Lillian Swift, The Telegraph UK: Iran’s war on weblogs – the new voice of dissidents
Iran is fighting a constant battle against dissenters who are using the internet to voice criticism of the Islamic Republic and to push for freedom and democracy. With the closure of most independent newspapers and magazines in Iran, blogging – publishing an online diary – has become a powerful tool in the dissidents’ arsenal by providing individuals with a public voice.
An Iranian blogger known as Saena, wrote recently: “Weblogs are one weapon that even the Islamic Republic cannot beat.”
There are an estimated 100,000 active blogs written by Iranians both within the country and across the diaspora. Persian ties with French as the second most common blogging language after English.
Over the last year, however, Iranian authorities have arrested and beaten dozens of bloggers, charged with crimes such as espionage and insulting leaders of the Islamic Republic. Among them is Omid Sheikhan, who last month was sentenced to one year in prison and 124 lashes of the whip for writing a blog that featured satirical cartoons of Iranian politicians.
The press freedom organisation Reporters Without Borders last week named Iran as one of 15 countries who were “enemies of the internet”.
“These new measures point to an ideological hardening in the Iranian government and a desire by the new president, Mahmoud Ahmadinejad, to centralise authority,” its report said.
There is no legislation against blogging itself but the writers can be charged by authorities in the hardline theocracy with “morality violations” for the content of their websites.
Nevertheless, Iranians are increasingly turning to blogs and those who can publish their words in English hope they will reach a wider international audience and alert them to the problems facing free-thinkers within Iran.
The blogs offer everything from reprinting articles published in the international press about Iranian issues to views on the president’s recent call for the destruction of the state of Israel and Iran’s attempts to become a nuclear power. Some writers use the platform as an opportunity to voice opinions that would not be tolerated in the national press.
In one entry yesterday a blogger calling himself Persian Dissident wrote: “How long can this go on? His [President Ahmadinejad] ministers are terrorists, political prisoners are in jail, political in-fighting is clearly visible.”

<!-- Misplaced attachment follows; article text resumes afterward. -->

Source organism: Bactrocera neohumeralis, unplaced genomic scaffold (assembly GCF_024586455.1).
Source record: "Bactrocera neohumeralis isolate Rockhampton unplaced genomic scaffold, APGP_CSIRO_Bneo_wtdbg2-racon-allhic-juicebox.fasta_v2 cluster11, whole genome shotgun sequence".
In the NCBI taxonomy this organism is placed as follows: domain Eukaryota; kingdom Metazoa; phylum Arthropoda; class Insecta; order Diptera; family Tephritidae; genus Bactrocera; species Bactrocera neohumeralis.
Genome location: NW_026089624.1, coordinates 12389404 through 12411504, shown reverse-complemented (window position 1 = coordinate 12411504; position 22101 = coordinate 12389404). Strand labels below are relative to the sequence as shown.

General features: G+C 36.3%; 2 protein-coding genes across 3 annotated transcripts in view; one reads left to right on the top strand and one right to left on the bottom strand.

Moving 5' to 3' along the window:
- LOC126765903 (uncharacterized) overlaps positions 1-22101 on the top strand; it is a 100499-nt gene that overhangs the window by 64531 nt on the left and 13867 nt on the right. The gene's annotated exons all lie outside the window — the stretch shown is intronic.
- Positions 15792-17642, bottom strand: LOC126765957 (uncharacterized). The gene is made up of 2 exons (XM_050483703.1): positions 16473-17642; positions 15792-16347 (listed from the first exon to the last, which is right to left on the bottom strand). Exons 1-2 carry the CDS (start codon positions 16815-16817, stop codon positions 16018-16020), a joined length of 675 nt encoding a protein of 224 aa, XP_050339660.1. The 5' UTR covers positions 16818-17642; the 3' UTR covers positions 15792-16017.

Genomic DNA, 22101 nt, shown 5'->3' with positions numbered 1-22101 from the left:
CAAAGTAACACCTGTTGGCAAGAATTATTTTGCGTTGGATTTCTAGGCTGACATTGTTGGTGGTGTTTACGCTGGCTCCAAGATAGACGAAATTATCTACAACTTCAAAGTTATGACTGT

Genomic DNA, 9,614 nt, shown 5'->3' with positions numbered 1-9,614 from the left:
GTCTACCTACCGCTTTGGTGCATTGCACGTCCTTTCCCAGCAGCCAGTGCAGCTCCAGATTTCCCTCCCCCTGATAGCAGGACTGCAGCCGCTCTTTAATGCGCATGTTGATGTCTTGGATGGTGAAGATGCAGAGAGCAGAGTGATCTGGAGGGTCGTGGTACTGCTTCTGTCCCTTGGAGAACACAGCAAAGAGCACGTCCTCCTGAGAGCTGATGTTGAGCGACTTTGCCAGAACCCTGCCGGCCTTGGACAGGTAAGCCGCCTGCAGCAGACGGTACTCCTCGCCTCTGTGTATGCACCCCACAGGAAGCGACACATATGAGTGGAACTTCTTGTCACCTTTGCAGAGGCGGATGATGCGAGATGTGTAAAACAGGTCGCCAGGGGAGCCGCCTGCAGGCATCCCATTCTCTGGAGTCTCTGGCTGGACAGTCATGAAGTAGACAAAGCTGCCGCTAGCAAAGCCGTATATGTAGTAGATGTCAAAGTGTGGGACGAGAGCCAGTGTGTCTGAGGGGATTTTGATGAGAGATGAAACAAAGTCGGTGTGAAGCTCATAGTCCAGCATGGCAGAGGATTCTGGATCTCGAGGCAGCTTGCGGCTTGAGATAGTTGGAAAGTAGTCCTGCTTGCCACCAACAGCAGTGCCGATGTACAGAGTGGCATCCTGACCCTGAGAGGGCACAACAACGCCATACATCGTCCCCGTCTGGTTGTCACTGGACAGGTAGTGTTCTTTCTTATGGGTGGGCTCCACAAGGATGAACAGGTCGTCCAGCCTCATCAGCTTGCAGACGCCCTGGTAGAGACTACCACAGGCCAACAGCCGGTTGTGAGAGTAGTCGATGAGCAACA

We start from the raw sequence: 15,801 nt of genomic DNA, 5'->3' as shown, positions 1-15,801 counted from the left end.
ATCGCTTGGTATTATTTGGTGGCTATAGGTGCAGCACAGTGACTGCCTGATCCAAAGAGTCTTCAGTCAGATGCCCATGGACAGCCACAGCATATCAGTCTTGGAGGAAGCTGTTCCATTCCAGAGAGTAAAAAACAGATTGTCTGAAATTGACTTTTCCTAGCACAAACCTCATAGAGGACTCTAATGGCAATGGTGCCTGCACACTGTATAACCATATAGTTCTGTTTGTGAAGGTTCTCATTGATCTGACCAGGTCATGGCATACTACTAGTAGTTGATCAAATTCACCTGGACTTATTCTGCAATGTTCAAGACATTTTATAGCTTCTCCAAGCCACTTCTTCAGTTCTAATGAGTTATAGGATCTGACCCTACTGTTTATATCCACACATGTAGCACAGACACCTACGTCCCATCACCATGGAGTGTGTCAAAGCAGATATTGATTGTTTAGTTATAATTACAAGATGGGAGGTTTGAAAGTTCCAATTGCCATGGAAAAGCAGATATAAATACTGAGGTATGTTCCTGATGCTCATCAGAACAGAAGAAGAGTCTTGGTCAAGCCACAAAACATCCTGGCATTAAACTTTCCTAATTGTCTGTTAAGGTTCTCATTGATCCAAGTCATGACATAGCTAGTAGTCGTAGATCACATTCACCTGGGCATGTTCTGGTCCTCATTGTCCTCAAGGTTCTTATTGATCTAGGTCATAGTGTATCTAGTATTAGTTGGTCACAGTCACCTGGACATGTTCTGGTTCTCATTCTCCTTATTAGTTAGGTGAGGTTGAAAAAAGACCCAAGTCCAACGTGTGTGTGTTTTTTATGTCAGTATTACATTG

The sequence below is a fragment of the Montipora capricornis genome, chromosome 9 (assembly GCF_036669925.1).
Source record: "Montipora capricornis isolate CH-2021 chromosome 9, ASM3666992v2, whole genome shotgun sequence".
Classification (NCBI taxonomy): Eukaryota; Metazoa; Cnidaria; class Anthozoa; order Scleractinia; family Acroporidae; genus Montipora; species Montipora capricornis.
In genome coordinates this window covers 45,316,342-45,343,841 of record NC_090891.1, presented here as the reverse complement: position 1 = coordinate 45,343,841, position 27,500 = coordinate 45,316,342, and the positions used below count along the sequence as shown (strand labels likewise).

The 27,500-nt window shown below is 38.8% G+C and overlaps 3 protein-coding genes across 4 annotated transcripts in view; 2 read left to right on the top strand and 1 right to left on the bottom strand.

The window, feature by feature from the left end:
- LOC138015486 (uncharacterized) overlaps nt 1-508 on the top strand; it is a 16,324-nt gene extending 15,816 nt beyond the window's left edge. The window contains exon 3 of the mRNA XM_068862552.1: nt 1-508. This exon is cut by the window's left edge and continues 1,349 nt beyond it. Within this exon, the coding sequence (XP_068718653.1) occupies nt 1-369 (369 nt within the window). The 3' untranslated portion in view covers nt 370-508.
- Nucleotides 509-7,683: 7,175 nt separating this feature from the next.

But the Iranian authorities are fighting a losing battle to crush these new outlets of dissent. As fast as one perpetrator is tracked down and closed, another rises in its place and takes up the cause.
The authorities have reportedly spent millions on programmes designed to filter cyberspace and block access to controversial sites, with names such as “regime change Iran”, “free thoughts on Iran” and “women against fundamentalism”. READ MORE
As part of the most recent clampdown, reported in the reformist newspaper Shargh, Iran’s Telecom company has ordered all service providers to block access to blogrolling.com, a free service enabling users to track their favourite weblogs and be informed when they are updated.
In one of the 1,500 internet cafes in Teheran, a technician bemoaned the loss of an important tool but was still able to access a blocked site within five minutes.
“There are ways around it but it is getting harder and it is very annoying,” he said. “It is possible to trick the authorities into believing that we are not in Teheran but somewhere else”.
The Telegraph is reporting what we have heard for a long time that the regime has blocked our site. Guess who the 1 or 2 Iranian readers of our blog are (see the sidebar’s neocounter report of nations reading our blog). These readers often post pro-regime comments here. That is why we started our blogosphere supports real democracy in Iran campaign.